My social media feed was blowing up Sunday morning with posts about Gov. Inslee declaring a drought emergency for the State of Washington. There is also a petition, from my friends in the Blackfeet Nation, with a request to convince the Department of the Interior to keep the oil companies out of their territory and off their land. I went to a workshop the other night where the focus was how communities can restore self-government locally and regain decision making authority and power.
More books have arrived. More books are on their way. Scholarly articles are being identified and thoughts are swirling. All this is to say that I feel very pressured to get this research project going. Even though, on a good day, I’m usually able to only crank out one or two salient thoughts on the matter.
Food for thought: It’s not about land management as much as its about the ethics of managing lands. Ethic: (n) a set of moral principles, especially ones relating to or affirming a specified group, field or form of conduct. (adj) of or relating to moral principles or the branch of knowledge dealing with these.
Reading “An Indigenous Peoples’ History of the United States” by Roxanne Dunbar-Ortiz, provides evidence of how Indigenous land management practices, which have been in place since time immemorial, were all but erased from our awareness and usurped by Eurocentric approaches to land management. The difference between the two being immense. One viewing the land as an extended member of the family, with whom you engage, collaborate and cooperate. The other viewing the land as a resource to be tamed, extracted, manipulated and then left degraded and unrestored in the wake of what some would have us believe is ‘civilized progress’. I’m only a couple of chapters into this book, but I’m sure that I will have many more realizations to ponder the more I read.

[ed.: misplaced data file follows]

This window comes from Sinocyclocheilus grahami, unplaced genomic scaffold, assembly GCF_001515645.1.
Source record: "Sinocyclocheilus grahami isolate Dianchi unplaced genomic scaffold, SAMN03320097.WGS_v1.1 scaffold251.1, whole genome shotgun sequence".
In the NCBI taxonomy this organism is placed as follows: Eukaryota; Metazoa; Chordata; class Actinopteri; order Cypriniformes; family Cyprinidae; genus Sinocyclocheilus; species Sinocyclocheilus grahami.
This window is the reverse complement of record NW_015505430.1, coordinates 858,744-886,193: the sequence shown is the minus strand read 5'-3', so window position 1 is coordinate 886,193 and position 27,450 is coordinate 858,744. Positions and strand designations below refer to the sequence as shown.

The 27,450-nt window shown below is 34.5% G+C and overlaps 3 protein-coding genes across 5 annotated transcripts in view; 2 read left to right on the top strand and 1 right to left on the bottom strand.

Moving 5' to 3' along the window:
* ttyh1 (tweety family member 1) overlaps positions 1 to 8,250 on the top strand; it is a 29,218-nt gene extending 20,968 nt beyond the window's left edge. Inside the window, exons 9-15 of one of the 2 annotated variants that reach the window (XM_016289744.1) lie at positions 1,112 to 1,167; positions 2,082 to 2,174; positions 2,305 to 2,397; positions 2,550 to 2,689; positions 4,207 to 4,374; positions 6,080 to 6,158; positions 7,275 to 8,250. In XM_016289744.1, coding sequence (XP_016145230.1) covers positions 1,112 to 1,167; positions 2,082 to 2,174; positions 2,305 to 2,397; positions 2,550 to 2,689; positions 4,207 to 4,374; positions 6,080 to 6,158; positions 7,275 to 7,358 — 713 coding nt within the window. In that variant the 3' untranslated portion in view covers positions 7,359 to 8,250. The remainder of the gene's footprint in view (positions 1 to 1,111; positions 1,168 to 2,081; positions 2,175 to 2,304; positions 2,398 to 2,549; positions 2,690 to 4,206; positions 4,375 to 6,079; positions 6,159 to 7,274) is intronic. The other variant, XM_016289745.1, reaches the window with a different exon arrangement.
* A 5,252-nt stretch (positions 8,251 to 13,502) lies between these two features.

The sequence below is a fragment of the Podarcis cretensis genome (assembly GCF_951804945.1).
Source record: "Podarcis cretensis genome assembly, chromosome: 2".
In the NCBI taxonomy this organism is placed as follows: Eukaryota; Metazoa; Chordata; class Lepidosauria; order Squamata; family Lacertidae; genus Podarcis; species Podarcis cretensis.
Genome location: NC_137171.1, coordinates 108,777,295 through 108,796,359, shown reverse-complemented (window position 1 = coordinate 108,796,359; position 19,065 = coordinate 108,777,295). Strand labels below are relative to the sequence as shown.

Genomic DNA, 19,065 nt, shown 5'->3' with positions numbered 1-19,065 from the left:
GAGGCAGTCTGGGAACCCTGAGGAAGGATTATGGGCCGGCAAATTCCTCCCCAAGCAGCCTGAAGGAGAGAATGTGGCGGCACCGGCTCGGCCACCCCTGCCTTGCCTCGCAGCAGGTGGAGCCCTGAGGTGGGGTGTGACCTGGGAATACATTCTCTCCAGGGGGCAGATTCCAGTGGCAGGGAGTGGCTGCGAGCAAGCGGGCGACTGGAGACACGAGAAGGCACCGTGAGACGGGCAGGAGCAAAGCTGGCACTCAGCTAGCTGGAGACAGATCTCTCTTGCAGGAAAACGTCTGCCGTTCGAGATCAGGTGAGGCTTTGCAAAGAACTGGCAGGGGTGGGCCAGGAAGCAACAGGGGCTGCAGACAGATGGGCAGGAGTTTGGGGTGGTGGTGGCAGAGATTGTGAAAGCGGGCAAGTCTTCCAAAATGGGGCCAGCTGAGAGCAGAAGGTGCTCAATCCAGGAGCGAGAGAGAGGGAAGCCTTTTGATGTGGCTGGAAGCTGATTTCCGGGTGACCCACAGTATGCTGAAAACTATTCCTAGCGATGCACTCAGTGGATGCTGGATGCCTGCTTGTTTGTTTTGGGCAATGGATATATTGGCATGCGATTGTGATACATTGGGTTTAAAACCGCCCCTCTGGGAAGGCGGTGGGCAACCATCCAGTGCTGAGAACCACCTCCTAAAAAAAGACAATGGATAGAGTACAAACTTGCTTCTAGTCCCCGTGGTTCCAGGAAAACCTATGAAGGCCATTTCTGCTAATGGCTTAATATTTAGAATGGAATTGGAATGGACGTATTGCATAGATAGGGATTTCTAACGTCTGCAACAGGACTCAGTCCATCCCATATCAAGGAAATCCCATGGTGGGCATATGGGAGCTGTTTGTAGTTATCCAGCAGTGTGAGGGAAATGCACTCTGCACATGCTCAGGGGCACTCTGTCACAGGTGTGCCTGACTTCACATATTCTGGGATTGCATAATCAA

I’m currently trying to digest the work of James (Sakej) Youngblood Henderson’s article titled “The Context of the State of Nature” and how our frameworks, or the ways we have constructed our understanding of legal title and ‘ownership’ principles, have come to be. “Indigenous peoples must transform the false assumptions behind the state of nature and its social theories to begin their transformation to a postcolonial order. It is the key to our cognitive confinement. We must clearly understand the disadvantages of creating artificial societies from wrong assumptions.”
Additionally, the thoughts and ideas put forth by John T. Noonan, Jr. in “Narrowing the Nation’s Power” are going to push the limits of my cognitive abilities. It’s not that I will have a hard time believing that the Supreme Court has imposed it’s will in unjustified ways. I have somewhat of an understanding of federal Indian law came to be, after all. What I will have a hard time processing, I believe, is how we might be able to reverse these decisions that have led to an imbalance of power and a dysfunctional relationship to the land, our relative, our sustenance.
I’ve come to realize that the idea of a land ethic is not new. Nor is it something that is untested/untried. This pushes me to revise my approach to the research, perhaps focusing on the who’s/how’s/what’s of land management. Who is doing it? How is it being implemented? What kind of land ethics are being utilized? What’s the difference between a land ethic and a land management philosophy? Is a land ethic enforceable? Is a land ethic singular or is it pluralistic in it’s goals?
I have pulled all my research methodology texts off the shelf and stacked them on my desk. I have a lot of work ahead of me.
Being a serious person, and being serious about this research, I know that at some point the reading will have to stop and the questions will have to be refined. I know my voice isn’t the only one on this topic. I am listening to those other voices, not only the ones who are present in this modern time, but also the voices of my ancestors.